When I first met the woman who would become my wife, I noticed that when she became very tired, her left eye would turn in slightly. We would most often call this ‘lazy eye’ even though there are much more technical names for the several different types of conditions this represents. In her case, the proper name is Strabismus. Of course, when you first meet someone it’s probably not a good idea to begin talking about the little things that might be wrong with that person, and only in extreme conditions did her condition ever manifest itself.
Then, soon after we moved to Virginia, she noticed that our 2-year-old son had the same problem and decided to have it checked. The normal checkup by the local optometrist led to a further check by an ophthalmologist. While the ophthalmologist noted our son’s condition, he was much more concerned with my wife’s eyes. Soon afterward, both she and our son had bi-lateral muscle surgery.
This is where this story gets much more interesting. Following her surgery, we had a transition period where she was restricted in many of her normal activities. This was to be expected and I was glad to help her through this period. However, she had exclaimed on several occasions that her vision was very different from what she had always known. I was confused. This surgery was supposed to be tying the muscles together so that both eyes moved together, so why would that be such a major transition for her. Since she had no basis of reference, and neither did I, she couldn’t explain it to me.
She had been doing very well for two weeks and the time had arrived for her to try to drive her car. She was afraid of this next step, but we got in the car, and off we went. Our little country road was fine, and then the connector road to the highway was fine. No problems reported. Then we turned left onto a 2-lane highway and she quickly got us going 55 mph. Of course, there are cars going in our direction and cars coming toward us in the other lane. When an 18-wheel truck passed us in the other lane, she jumped and panicked.
“What? Are you ok?”
“Wow, did you see that truck,” she said.
“Uh, ya I saw that truck coming toward us a while ago, didn’t you?”
“Well, no, not until the last moment when he was right on us.”
I thought it would be a good idea to pull over and I would get us home so we could talk this over. The conversation that followed was a fascinating, almost mind-blowing discussion for me, and for her.
“OK, so explain it to me. Why didn’t you see that truck?”
“I wasn’t looking at it. I was looking at the road in front of me, so I never saw the truck coming toward us.”
“Uh, OK, but no one looks at the road in front of them the entire time they drive. You look at the road, then you look at your rear-view mirror, then you look at the road, then you look at oncoming traffic, etc.”
“Not me, that’s not what I do. I‘ve always looked at the road with my right eye and looked at my outside rear-view mirror with my left eye. Then I’ll look at oncoming traffic with my left eye. But I always keep my right eye on the road in front of me. My surgery tied both my eyes together so now the only way I can look at something is with both eyes. It’s very strange.”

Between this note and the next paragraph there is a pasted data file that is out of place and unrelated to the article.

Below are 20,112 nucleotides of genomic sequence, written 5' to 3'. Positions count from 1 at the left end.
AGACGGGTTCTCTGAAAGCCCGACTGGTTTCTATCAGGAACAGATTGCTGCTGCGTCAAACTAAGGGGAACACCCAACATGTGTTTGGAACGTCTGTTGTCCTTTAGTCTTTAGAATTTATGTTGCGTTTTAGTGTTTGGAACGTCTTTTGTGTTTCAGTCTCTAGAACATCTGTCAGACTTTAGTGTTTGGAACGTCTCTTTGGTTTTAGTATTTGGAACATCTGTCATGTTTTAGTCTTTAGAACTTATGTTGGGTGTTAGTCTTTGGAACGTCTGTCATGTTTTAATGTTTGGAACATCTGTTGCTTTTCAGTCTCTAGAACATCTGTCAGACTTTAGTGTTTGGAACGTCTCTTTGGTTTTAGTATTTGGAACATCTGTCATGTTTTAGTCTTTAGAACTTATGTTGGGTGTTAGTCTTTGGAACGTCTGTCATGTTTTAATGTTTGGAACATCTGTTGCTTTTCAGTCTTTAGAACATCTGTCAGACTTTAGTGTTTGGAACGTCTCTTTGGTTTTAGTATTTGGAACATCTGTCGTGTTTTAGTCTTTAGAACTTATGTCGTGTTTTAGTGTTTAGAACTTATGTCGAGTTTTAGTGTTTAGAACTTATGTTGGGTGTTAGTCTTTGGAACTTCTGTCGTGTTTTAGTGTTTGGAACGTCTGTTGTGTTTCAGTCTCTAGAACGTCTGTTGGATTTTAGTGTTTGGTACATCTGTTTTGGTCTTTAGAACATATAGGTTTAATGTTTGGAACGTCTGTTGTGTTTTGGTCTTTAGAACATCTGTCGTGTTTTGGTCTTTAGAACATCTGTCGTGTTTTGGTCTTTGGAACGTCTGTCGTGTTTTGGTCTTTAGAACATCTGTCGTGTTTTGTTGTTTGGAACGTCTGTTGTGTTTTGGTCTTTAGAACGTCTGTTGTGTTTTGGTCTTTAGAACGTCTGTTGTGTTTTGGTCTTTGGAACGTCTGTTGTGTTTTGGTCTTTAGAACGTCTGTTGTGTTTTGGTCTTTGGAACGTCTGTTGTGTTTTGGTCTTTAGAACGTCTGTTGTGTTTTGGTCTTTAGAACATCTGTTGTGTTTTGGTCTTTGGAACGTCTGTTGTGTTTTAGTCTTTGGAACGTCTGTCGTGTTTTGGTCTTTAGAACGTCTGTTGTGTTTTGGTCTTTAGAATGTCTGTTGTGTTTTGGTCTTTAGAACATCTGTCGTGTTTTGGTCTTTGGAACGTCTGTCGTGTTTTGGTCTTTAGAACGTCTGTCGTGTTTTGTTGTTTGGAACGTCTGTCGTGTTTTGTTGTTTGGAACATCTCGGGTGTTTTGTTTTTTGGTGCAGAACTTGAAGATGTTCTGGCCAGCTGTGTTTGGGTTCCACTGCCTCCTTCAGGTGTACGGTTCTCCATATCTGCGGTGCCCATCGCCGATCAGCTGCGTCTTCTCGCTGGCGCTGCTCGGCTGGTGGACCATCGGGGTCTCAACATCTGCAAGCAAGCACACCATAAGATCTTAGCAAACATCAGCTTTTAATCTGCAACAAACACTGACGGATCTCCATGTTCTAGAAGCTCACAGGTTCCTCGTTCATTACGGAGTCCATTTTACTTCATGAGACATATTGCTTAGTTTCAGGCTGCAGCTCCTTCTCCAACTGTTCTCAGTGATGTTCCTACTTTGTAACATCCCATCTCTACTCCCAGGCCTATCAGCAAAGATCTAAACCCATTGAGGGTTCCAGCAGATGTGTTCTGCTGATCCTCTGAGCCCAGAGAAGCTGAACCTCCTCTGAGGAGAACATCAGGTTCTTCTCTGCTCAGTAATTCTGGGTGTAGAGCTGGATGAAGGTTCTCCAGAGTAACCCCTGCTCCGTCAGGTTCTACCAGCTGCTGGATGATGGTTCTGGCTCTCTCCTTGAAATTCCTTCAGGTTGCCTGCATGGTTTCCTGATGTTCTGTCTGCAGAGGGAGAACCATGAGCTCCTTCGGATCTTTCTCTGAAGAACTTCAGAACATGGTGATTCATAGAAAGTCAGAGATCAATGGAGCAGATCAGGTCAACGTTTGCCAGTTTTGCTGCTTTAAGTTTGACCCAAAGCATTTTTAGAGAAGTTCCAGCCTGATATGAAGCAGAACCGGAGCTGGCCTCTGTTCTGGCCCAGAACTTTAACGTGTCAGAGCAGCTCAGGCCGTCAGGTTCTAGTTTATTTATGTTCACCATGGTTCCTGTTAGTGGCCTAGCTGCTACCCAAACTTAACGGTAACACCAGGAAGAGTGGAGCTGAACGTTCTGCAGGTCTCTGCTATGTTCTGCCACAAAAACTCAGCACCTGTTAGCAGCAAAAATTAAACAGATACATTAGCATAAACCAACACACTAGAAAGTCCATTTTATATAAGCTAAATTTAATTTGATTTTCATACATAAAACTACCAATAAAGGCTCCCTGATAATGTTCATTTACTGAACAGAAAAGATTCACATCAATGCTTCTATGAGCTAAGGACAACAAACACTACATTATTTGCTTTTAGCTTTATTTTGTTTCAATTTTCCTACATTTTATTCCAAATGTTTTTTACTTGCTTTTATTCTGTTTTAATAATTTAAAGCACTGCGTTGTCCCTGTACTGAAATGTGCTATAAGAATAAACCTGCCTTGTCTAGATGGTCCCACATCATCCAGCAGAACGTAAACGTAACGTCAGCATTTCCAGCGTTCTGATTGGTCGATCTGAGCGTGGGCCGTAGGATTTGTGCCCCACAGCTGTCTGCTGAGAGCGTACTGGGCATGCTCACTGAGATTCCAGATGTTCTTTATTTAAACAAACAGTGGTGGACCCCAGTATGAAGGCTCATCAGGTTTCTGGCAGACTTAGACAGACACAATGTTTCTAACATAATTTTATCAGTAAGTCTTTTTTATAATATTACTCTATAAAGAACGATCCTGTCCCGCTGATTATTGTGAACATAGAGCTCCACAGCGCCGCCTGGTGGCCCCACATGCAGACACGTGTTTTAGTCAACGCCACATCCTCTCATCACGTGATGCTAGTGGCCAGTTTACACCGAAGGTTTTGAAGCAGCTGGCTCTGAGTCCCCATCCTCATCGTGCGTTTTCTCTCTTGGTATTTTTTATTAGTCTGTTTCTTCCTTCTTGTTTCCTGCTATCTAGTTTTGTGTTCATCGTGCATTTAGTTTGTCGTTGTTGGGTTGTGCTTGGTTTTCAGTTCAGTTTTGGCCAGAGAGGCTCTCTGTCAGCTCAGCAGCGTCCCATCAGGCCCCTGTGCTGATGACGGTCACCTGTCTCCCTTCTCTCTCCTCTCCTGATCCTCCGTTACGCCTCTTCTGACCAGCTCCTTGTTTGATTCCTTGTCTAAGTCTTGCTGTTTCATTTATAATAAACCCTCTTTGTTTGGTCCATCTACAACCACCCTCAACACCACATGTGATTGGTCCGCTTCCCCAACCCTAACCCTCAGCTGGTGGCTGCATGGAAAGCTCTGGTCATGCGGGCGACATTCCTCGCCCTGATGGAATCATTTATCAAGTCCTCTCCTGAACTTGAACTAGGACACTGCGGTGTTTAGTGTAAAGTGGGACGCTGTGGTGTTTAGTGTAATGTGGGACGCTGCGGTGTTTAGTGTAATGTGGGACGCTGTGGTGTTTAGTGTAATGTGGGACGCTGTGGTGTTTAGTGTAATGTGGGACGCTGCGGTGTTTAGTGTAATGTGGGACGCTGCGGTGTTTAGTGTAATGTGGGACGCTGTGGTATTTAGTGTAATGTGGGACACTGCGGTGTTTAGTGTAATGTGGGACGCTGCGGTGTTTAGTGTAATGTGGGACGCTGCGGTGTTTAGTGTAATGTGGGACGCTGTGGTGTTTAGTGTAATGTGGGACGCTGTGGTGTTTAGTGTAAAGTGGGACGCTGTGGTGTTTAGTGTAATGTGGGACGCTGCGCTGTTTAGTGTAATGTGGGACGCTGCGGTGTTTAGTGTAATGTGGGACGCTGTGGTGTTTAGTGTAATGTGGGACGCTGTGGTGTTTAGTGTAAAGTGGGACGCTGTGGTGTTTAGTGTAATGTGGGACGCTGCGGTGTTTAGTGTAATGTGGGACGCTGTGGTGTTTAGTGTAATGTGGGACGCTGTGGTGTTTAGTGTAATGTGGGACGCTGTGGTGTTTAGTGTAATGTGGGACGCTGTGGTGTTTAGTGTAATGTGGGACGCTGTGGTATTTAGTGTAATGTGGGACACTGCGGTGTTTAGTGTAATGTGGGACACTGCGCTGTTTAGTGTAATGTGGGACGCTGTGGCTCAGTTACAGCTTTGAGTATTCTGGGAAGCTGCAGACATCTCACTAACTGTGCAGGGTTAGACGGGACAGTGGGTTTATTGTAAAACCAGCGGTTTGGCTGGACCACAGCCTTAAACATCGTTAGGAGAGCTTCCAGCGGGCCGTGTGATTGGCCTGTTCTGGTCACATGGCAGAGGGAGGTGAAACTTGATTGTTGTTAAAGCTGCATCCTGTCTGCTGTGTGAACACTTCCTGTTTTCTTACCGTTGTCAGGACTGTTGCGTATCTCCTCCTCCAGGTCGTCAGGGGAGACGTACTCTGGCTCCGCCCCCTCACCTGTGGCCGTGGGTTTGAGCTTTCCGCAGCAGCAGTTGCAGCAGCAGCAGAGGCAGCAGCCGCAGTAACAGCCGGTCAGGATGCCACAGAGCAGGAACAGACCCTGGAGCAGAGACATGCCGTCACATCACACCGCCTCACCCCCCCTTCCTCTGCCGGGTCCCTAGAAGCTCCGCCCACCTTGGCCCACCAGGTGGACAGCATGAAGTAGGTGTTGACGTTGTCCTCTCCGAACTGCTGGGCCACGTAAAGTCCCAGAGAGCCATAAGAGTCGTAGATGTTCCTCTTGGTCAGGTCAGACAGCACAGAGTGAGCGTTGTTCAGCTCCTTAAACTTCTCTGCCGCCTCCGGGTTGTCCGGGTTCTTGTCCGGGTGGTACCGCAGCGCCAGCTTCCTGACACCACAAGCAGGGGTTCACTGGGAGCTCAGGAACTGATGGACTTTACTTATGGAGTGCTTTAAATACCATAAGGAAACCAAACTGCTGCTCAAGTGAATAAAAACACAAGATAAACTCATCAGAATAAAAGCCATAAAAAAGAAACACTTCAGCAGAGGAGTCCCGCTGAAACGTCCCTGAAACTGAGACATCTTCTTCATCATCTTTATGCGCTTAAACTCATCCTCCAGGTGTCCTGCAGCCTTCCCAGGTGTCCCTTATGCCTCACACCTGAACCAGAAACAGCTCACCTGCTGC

“No, really? We’ve been married for 10 years and you’re just now telling me this?”
“I’ve just always thought it was the way everybody looked at things. What I’m finding is this is a much more restrictive eyesight than the one I had before. I’m not sure I like it very much.”
“Just so I understand this, you process input from your right eye independently from input from your left eye?”
“I never thought of it like that, but yes, I guess I do. So I could see a lot of things that you couldn’t and see them all at once. But, that’s why I don’t have any depth perception.”
“What? How can you drive a car without depth perception? How do you keep from hitting the car in front of you or space yourself properly in traffic?”
“It’s easy, but I do it differently than you do. When I see that Buick in front of us, I know how big it is. When it gets bigger; it’s closer, when it gets smaller; it’s further away. Until two weeks ago, I thought everybody did it that way. Now my brain wants to actually measure the distance between the cars and I don’t know how to do that yet.”
“Ya, whoa! The reason I panicked out there on the road is because I’ve never taken my eye(s) off the road before to look at something else, like oncoming traffic. Since I can’t look at two things at once now, I have to stop looking at one thing in order to look at something else. The whole idea of driving down the road without actually looking at the road, even for a split second, scares me to death. I don’t know how you do it.
“You can stop saying that, this is like the Twilight Zone for me.”
Over time, she and I worked together on ways, all new for her, to look at the world. It was a necessary series of lessons for her, but I probably learned more about eyesight and how it really works than she did. I had to think and answer questions about every possible aspect of seeing things. It was a forced and rapid education for both of us that proved to be extremely interesting for us on so many different levels.
Since she was over 30 when she had the surgery, her mind still processes visual inputs independently with each eye. Our son had his bi-lateral muscle surgery when he was two, so he has never had that problem. I think she cheats sometimes, especially when she drives, but we haven’t talked about it in many years.
© J T Weaver
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